A New High-Resolution Global Climate Simulation Using Community Atmosphere Model Version 5 and an Eddy-Resolving Ocean Model

Tuesday, May 13, 2014 - 07:00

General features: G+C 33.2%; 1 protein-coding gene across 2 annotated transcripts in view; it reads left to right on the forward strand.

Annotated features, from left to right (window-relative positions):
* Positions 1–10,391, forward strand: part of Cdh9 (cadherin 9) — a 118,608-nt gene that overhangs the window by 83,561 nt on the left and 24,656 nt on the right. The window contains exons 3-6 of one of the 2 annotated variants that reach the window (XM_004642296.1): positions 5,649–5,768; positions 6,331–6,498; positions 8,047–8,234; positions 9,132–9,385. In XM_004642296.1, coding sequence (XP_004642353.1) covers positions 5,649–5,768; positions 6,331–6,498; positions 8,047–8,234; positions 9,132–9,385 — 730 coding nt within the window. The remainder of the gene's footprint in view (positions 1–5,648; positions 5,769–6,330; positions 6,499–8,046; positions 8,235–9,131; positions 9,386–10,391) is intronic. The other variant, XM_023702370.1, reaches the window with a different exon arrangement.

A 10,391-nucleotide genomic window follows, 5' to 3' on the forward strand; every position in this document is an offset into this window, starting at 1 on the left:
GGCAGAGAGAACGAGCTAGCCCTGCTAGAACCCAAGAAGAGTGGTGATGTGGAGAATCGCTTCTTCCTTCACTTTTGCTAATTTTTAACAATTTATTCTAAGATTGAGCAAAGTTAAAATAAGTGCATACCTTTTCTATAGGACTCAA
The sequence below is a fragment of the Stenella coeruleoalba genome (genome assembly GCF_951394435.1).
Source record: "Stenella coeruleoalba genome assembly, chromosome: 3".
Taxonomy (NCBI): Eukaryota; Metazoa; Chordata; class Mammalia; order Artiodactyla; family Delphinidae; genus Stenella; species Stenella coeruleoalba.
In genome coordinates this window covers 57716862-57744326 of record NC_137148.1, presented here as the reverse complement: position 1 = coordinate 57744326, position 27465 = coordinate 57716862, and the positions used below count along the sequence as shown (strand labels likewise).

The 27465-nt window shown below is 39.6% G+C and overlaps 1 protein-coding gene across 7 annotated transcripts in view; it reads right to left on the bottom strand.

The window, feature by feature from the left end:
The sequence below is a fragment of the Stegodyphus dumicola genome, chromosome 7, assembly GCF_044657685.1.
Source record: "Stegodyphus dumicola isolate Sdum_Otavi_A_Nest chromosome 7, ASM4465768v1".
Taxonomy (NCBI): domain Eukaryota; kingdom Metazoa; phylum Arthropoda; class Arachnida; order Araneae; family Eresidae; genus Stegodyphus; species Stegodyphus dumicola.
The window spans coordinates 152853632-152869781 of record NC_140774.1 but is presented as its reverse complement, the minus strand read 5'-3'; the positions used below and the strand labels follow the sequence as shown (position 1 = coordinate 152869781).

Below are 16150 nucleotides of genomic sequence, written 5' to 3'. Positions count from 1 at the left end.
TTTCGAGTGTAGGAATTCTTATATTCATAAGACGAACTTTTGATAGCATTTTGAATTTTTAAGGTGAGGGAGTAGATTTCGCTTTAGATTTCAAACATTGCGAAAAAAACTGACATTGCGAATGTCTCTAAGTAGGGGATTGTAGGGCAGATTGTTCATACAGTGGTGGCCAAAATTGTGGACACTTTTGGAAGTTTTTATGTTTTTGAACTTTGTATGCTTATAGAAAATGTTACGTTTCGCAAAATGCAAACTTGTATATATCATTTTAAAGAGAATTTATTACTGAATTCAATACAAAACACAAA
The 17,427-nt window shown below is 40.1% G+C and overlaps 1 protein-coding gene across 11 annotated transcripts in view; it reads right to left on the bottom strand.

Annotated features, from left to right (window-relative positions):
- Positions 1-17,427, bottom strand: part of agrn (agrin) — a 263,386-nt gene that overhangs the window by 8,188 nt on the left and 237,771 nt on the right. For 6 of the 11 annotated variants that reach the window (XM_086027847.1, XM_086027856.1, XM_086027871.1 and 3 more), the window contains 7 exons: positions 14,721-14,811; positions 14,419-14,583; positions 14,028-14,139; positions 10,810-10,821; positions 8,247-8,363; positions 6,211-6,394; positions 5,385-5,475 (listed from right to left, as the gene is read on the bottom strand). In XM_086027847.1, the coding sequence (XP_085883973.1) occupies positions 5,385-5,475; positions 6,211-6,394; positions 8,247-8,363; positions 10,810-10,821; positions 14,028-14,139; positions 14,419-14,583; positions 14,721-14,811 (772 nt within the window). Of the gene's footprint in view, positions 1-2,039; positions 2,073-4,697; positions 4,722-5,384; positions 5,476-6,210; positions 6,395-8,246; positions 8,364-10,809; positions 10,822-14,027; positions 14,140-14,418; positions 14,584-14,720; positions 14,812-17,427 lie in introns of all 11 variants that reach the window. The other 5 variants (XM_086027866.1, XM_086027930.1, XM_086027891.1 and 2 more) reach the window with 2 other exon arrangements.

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As part of the early use of the new NCAR-Wyoming supercomputer Yellowstone, a state-of-the-art high-resolution Community Earth System Model (CESM) simulation was performed. The atmospheric component was CAM5-Spectral Element at 1/4deg., and ocean component the Parallel Ocean Program (POP2) at 1/10deg. This present-day run employed 23,404 cores, costing 250K pe-hours per simulated year and made about 2 simulated years per day. One hundred years of simulation were made to give robust statistics of interannual variability and also allow for some analysis of decadal variability. Initial top-of-atmosphere radiation imbalances of just over 1Wm-2 were reduced to less than 0.5Wm-2 by the end of the run. Major results were that annual mean SST in the Equatorial Pacific and ENSO variability were well simulated compared to standard resolution models, as were Tropical and Southern Atlantic SST. In addition, the high resolution of the model enabled small-scale features of the climate system to be represented, such as air-sea interaction over ocean frontal zones, mesoscale systems generated by the Rockies, and the ocean response to strong wind jets and tropical cyclones. The Arctic and Antarctic sea ice extent and annual cycle compared well with observations in the early decades of the run but reduced significantly by the end of the run. A feature of this run, and all high resolution CAM runs, is that the precipitation in the Inter-tropical Convergence Zone is excessive. In addition the simulation exhibited substantial sub-surface warming, in common with some previous high-resolution studies. Associated single component and lower-resolution runs are used to help attribute the strengths and weaknesses of the fully coupled high resolution run.